On the basis of the life stories and contemporary witnesses of civilians, forced laborers, and prisoners of war who at the end of World War II became “stateless”. They have been called Displaced Persons (DPs). After the war, many “locals” had a distanced attitude towards the DPs. and this helped stereotypes and evaluations as ‘inferior people’ to persist, becoming also behaviors that reinforces reports of criminality and anti-Semitic tendencies
The aim, of this project is to let young people from Germany, Poland, and Italy reflect in intercultural teams on this often forgotten chapter of recent European history at authentic locations and experience contemporary references – accompanied by their smartphones
The central question of this project is: What are the foundations of a diverse and open society? The approach to this chapter of European post-war history that is often neglected. The topic of discussion will be the history and the fate of the approximately eleven million so-called Displaced Persons (“DPs”), survivors of “homeless” civilians of the Second World War and Shoah survivors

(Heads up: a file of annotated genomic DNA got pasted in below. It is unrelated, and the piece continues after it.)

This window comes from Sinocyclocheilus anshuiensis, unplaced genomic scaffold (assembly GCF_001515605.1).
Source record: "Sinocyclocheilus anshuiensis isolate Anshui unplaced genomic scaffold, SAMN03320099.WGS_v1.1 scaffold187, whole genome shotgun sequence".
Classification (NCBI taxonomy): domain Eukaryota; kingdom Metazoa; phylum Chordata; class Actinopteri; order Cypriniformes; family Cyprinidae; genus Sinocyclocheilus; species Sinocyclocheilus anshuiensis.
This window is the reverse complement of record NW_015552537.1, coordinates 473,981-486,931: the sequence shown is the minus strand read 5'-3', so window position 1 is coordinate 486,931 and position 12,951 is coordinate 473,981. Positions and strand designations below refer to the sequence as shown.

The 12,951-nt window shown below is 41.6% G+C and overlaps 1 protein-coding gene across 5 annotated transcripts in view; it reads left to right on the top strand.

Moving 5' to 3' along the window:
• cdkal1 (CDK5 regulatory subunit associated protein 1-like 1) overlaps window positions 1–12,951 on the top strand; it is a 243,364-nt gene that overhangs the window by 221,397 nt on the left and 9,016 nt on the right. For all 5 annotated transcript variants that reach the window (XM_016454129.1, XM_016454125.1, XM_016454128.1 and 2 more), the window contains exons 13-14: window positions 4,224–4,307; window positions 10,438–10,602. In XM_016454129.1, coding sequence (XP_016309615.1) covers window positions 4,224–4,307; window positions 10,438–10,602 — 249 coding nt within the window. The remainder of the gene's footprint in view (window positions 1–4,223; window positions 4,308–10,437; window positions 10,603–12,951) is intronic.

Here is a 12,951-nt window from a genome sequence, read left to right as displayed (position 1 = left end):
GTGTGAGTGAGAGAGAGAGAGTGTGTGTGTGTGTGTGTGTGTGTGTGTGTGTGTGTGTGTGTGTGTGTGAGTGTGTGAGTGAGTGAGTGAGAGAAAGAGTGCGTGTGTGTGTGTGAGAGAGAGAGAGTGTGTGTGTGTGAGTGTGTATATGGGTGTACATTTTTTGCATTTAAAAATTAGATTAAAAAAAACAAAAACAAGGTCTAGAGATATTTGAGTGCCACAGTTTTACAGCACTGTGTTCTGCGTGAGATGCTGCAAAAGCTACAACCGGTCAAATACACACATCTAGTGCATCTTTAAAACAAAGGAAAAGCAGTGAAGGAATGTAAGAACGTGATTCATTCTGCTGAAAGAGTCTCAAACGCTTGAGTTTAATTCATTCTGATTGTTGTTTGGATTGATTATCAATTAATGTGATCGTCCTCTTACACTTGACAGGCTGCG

This project intended to encourage the participants to reflect on fundamental questions of modern coexistence: What are “human rights” independent of any particular political status?
At the same time, the aim was to experience in the individual life stories what status of deprivation of rights, internment, migration repatriation means for people on both an individual and a societal level. Was pointed out the experience of the inhumane exploitation of labor through forced labor and the concrete living conditions during and after survival are to be considered